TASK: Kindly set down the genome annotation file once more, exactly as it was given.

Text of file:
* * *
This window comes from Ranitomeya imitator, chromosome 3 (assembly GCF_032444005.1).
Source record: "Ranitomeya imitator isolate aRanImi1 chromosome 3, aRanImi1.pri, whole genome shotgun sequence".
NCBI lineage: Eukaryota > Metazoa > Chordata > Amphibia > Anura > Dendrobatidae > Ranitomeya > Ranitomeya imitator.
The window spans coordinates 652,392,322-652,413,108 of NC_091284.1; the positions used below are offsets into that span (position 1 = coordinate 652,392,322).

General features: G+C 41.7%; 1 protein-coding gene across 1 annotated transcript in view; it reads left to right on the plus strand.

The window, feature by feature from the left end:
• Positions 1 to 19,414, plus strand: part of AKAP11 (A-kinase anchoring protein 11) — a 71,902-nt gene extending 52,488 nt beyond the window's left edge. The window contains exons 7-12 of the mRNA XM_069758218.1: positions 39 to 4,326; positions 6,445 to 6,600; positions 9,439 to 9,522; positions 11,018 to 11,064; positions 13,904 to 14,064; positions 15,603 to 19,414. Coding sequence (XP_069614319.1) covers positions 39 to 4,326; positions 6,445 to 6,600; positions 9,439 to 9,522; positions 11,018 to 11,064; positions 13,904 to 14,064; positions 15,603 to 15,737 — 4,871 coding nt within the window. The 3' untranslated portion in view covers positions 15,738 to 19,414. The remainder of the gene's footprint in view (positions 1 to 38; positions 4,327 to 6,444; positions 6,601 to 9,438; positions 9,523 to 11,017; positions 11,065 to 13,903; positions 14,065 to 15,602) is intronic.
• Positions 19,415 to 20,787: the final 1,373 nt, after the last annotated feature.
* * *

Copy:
This window comes from Ranitomeya imitator, chromosome 3 (assembly GCF_032444005.1).
Source record: "Ranitomeya imitator isolate aRanImi1 chromosome 3, aRanImi1.pri, whole genome shotgun sequence".
NCBI lineage: Eukaryota > Metazoa > Chordata > Amphibia > Anura > Dendrobatidae > Ranitomeya > Ranitomeya imitator.
The window spans coordinates 652,392,322-652,413,108 of NC_091284.1; the positions used below are offsets into that span (position 1 = coordinate 652,392,322).

General features: G+C 41.7%; 1 protein-coding gene across 1 annotated transcript in view; it reads left to right on the plus strand.

The window, feature by feature from the left end:
• Positions 1 to 19,414, plus strand: part of AKAP11 (A-kinase anchoring protein 11) — a 71,902-nt gene extending 52,488 nt beyond the window's left edge. The window contains exons 7-12 of the mRNA XM_069758218.1: positions 39 to 4,326; positions 6,445 to 6,600; positions 9,439 to 9,522; positions 11,018 to 11,064; positions 13,904 to 14,064; positions 15,603 to 19,414. Coding sequence (XP_069614319.1) covers positions 39 to 4,326; positions 6,445 to 6,600; positions 9,439 to 9,522; positions 11,018 to 11,064; positions 13,904 to 14,064; positions 15,603 to 15,737 — 4,871 coding nt within the window. The 3' untranslated portion in view covers positions 15,738 to 19,414. The remainder of the gene's footprint in view (positions 1 to 38; positions 4,327 to 6,444; positions 6,601 to 9,438; positions 9,523 to 11,017; positions 11,065 to 13,903; positions 14,065 to 15,602) is intronic.
• Positions 19,415 to 20,787: the final 1,373 nt, after the last annotated feature.